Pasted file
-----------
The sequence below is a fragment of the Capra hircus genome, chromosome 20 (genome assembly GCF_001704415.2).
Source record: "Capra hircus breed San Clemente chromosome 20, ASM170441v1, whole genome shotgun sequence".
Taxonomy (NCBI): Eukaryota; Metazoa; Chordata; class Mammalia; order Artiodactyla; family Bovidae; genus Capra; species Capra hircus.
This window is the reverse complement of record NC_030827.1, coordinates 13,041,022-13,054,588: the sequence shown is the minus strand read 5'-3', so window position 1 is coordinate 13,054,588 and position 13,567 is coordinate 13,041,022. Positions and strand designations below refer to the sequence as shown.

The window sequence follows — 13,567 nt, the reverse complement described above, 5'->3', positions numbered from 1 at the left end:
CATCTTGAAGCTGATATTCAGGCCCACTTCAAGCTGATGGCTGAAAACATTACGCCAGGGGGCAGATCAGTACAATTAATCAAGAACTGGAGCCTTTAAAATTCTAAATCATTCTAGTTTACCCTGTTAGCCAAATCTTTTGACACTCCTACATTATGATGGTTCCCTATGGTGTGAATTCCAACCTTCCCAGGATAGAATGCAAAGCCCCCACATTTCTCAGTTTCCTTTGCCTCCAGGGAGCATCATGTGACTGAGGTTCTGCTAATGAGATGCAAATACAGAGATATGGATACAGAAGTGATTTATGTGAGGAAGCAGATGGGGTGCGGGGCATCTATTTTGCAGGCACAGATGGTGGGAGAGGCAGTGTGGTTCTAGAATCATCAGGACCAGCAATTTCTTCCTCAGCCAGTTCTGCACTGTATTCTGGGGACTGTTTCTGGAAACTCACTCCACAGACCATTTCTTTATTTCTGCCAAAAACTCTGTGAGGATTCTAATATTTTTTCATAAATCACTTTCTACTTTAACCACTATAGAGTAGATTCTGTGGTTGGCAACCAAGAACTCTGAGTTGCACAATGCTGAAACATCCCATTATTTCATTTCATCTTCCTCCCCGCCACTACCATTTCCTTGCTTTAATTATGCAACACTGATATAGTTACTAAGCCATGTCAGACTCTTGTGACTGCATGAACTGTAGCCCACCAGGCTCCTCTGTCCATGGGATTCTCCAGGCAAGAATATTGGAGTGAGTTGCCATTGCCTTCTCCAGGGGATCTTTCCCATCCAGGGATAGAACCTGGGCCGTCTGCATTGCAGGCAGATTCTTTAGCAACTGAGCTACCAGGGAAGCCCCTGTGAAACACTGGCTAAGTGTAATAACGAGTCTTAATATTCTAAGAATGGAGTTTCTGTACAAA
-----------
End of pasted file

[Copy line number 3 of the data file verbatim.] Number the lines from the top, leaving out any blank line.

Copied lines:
Taxonomy (NCBI): Eukaryota; Metazoa; Chordata; class Mammalia; order Artiodactyla; family Bovidae; genus Capra; species Capra hircus.